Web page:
"The surface of the Earth is the shore of the cosmic ocean... Recently, we've managed to wade a little way out, and the water seems inviting." - Carl Sagan
Polar ring galaxy NGC 660
NGC 660 lies near the center of this intriguing skyscape, swimming in the boundaries of the constellation Pisces. Over 20 million light-years away, its peculiar appearance marks it as a polar ring galaxy. A rare galaxy type, polar ring galaxies have a substantial population of stars, gas, and dust orbiting in rings nearly perpendicular to the plane of the galactic disk. The bizarre configuration could have been caused by the chance capture of material from a passing galaxy by the disk galaxy, with the captured debris strung out in a rotating ring. The polar ring component can be used to explore the shape of the galaxy’s otherwise unseen dark matter halo by calculating the dark matter’s gravitational influence on the rotation of the ring and disk. Broader than the disk, NGC 660’s ring spans about 40,000 light-years.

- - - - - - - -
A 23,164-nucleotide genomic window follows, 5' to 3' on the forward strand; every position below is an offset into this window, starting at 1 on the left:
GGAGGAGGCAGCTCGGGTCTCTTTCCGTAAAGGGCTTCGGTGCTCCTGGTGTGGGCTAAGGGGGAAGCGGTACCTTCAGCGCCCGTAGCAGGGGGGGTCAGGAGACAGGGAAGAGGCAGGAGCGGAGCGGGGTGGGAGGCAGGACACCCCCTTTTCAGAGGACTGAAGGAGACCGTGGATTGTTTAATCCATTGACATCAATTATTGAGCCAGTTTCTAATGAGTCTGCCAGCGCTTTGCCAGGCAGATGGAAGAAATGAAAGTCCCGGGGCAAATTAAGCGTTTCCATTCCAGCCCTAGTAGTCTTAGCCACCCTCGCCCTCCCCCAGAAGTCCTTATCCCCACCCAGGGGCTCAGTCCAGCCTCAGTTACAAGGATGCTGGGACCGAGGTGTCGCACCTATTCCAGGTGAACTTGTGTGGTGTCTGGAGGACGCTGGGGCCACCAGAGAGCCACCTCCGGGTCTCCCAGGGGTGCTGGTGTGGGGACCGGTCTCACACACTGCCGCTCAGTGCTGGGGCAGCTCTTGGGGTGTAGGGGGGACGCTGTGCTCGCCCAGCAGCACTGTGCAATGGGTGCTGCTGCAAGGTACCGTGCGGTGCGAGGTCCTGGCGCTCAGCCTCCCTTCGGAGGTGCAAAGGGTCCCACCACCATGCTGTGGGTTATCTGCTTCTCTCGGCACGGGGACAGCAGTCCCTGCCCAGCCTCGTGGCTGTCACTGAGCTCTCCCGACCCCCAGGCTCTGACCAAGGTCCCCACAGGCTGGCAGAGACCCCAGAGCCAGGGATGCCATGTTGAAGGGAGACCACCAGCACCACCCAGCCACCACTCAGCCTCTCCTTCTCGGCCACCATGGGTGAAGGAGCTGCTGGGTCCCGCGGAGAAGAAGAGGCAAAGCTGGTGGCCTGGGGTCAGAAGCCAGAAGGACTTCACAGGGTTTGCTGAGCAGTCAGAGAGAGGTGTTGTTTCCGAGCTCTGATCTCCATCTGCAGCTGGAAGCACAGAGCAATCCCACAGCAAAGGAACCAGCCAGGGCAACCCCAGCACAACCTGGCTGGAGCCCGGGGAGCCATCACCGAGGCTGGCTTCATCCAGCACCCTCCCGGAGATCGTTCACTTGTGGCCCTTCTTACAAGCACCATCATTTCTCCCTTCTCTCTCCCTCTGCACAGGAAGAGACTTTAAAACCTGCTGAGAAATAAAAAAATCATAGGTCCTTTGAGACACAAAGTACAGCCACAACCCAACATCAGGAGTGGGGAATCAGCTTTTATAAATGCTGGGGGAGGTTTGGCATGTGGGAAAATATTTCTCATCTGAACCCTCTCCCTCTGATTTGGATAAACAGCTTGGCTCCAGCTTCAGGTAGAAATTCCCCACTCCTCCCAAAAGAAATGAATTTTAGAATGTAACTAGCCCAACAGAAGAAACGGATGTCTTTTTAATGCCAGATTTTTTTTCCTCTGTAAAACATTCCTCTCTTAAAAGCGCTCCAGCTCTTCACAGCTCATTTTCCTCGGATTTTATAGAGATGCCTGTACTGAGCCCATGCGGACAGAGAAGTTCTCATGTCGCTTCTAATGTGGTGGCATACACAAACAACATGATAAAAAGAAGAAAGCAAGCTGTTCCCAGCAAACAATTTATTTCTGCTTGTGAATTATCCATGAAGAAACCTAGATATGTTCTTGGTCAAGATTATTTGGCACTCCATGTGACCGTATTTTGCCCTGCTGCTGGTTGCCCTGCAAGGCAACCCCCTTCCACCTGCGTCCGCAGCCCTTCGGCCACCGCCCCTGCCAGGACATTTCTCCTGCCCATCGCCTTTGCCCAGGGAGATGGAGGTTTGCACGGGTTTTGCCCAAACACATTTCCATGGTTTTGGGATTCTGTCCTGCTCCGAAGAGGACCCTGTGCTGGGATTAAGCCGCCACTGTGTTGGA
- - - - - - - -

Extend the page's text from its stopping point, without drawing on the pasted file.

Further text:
Image credit: Stephen Leshin